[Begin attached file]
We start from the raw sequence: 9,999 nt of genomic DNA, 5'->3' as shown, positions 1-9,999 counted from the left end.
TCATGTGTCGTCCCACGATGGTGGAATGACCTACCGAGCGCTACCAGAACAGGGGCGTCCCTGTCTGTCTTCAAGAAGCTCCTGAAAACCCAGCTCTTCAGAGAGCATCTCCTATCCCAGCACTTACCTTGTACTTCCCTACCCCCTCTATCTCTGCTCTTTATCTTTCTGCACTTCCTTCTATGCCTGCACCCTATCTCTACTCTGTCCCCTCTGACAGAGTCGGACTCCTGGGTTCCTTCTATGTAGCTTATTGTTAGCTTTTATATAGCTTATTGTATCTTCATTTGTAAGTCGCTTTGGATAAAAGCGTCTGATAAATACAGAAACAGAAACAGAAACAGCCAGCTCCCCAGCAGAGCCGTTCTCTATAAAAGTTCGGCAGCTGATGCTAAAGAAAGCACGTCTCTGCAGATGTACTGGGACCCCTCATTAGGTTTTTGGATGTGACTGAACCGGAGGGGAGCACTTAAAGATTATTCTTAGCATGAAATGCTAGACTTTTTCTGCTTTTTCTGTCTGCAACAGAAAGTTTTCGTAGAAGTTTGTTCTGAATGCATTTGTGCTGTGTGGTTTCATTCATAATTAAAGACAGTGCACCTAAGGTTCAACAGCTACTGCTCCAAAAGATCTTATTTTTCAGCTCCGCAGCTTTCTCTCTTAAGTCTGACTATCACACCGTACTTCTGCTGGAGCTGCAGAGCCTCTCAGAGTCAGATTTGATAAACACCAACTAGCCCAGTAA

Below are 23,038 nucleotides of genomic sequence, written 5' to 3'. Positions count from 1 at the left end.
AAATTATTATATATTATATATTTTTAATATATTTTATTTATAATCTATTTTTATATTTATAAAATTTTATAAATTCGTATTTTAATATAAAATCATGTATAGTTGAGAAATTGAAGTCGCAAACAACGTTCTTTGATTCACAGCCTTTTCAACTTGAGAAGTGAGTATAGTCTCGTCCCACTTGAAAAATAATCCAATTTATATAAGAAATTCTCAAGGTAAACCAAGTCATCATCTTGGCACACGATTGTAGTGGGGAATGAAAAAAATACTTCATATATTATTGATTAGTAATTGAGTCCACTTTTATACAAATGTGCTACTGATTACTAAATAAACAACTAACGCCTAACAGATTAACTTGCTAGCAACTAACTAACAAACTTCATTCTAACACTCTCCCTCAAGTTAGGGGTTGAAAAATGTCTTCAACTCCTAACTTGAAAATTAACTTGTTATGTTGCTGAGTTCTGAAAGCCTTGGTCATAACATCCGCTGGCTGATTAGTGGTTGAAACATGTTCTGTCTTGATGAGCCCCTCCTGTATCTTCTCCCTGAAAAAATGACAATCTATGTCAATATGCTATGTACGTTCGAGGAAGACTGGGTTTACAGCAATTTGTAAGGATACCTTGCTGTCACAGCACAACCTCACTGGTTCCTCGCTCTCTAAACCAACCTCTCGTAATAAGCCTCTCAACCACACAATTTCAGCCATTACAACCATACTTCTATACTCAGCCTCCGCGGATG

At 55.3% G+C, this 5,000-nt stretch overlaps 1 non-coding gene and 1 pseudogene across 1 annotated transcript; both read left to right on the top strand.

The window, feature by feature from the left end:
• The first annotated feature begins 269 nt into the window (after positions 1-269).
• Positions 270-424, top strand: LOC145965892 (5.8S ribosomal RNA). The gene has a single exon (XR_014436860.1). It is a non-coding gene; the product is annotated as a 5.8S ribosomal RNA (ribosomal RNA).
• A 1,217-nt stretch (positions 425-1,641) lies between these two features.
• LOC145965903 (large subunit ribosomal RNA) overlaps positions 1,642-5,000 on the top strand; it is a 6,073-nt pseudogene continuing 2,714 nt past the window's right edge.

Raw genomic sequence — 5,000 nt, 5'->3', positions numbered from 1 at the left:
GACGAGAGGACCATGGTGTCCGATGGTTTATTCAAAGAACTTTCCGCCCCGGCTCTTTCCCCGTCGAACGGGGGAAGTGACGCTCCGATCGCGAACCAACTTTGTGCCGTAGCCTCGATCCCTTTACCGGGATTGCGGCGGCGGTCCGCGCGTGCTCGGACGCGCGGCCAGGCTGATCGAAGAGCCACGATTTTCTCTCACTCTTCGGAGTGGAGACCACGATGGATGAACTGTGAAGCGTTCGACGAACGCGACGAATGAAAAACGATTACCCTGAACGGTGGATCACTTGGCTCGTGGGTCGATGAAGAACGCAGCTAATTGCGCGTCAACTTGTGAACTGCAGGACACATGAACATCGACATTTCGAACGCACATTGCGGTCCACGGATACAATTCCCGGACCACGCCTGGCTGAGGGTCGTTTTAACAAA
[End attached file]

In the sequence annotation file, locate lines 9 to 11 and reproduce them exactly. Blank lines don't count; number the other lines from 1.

• A 1,217-nt stretch (positions 425-1,641) lies between these two features.
• LOC145965903 (large subunit ribosomal RNA) overlaps positions 1,642-5,000 on the top strand; it is a 6,073-nt pseudogene continuing 2,714 nt past the window's right edge.

Raw genomic sequence — 5,000 nt, 5'->3', positions numbered from 1 at the left: